WPG: The human figure is one of, if not the oldest subject in art, from cave drawings to modern times. What drew you to this time honored imagery, and how does your work treat it differently than past artists?
TILLMAN: Yes, the human figure is one of the oldest art subjects in existence, and it’s been recorded, studied, and interpreted extensively. From the age of 2, I was drawn to the human figure in all forms; I was perceiving the world through figures. For instance, my grandfather was the perfect rectangle, but from his cave-like eyes, little round things were popping out periodically. I tried to sketch this – and these pictures were my grandfather. Although the figure is a dominant element of my work, I’m actually attempting to go well beyond it; what’s happening or about to happen outside the boundaries of the print. If what I’m feeling – perpetually challenged and amazed by the human subject at hand – is successfully transmitted, it should stimulate the dialogue between the viewer and the print.
I more or less treat my figures like I’m “directing” them in the small theatre that exists within the confines of the plate. For me, the figure becomes the platform where another human fable begins, ends, or is suspended eternally. Using as my drivers poetry and observation, and as my tools dramatized facial expressions and positions, and often theatre-like costumes, I try to create figures that can stand anywhere in time and space. As a matter of fact, they could just live in own their in-between “reality” that shapes them, and gets shaped by their substance as well. I can’t say for sure how much I differentiate the aspects either of the art world or of the human understanding with my figures – that will be up to the beholder. I surely hope that I’ll manage to keep “a little corner in the immense ring of the human psyche” – that’s substantial for me. From there, I’ll be trying over and over again to perceive the world, and share my perceptions, through these endlessly evolving figures.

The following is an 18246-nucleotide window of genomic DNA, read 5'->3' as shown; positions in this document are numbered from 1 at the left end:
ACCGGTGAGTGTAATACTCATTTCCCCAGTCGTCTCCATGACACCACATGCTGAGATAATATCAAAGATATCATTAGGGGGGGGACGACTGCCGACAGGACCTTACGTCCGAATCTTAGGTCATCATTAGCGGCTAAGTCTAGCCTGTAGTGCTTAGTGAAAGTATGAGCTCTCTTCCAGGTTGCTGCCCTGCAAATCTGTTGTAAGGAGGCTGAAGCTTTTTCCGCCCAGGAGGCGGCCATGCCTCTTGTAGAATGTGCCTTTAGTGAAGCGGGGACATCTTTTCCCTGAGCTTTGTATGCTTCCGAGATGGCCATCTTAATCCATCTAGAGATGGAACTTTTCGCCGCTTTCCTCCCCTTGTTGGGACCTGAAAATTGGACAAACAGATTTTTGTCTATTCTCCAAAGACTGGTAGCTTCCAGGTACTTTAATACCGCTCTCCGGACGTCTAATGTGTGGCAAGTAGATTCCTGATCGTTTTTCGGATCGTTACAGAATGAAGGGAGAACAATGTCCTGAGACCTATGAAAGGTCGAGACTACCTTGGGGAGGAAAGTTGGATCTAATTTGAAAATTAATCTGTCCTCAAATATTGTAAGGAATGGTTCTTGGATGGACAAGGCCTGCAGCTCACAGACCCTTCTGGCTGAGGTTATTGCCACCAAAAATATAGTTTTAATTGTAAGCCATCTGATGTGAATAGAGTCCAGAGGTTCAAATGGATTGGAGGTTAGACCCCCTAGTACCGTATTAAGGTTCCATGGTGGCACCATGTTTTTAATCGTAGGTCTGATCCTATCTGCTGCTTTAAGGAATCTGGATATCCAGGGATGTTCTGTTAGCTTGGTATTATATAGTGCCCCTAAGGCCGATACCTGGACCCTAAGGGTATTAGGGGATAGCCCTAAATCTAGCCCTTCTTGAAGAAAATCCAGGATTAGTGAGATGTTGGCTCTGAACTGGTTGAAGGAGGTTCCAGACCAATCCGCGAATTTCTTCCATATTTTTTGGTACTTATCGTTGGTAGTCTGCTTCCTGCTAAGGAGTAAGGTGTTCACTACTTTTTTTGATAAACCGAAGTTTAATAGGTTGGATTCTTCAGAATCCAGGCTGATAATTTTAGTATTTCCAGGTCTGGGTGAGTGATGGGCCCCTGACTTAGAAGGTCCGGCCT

WPG: Your work is partly influenced by your studies of Greek medieval and modern literature. Can we see any of these influences in the art in New Faces, New Prints, or perhaps in other pieces?
TILLMAN: My studies and readings have definitely influenced my work. In my prints, I meet again figures that I’ve studied and treasured earlier in my life mixed together with ongoing observations: everyday people, myself, nearby strangers. Poetry in every form – ancient Greek figures and symbols evolved and transformed within medieval epic poems and folk tales; famous and unknown poets’ and friends’ works; verses on a wall or a napkin – has inspired me to create individual pieces and unities. For instance, from the Humanography series, “Humanography 2” is entirely inspired by a haunting single verse of poetry from a “cursed” modern Greek poet. “Scripta II”, adopting the ancient Greek meaning of the word angel, which translates as messenger – he who announces – suggests perhaps a second reading of the graffiti on the wall. “Foreseen” depicts a priestess, or the initiated woman, walking towards us and appearing to be blinded by her own reflection in the moon. In “Forgotten”, a piece from this same series that’s not in the show, the figure of the woman reappears suggesting, among other interpretations, the lost Byzantium.
WPG: You recently traveled back to Greece. Any new inspiration from that trip, or reinforcements of previous ideas? Will we see this inspiration in future prints?
TILLMAN: I’m always searching for new subjects or extensions of the old ones when I visit Greece, sometimes even subconsciously. Having been born and raised in Western Greece, every time that I’m there I revisit my past; the medieval castle near where I grew up; the ancient oracle of Dodoni outside my hometown; the Necromatic oracle with its homeric entrance to the Underworld just an hour away. I spent my childhood and early adult years around all of these, and much more. The co-existence of such established elements together with the recent globalization is not an easy experience, yet it remains a strong and continuous inspiration and reinforcement for my artwork. During this last visit, I mostly focused on elements of the landscape that I hope to incorporate into future prints. For instance, I recorded some images of unusual organic shapes like tree branches transformed by the Ionian sea. They struck me as something important, perhaps necessary for new projects. That gives me the hint that at the right time, this imagery will work its way into some of my new prints.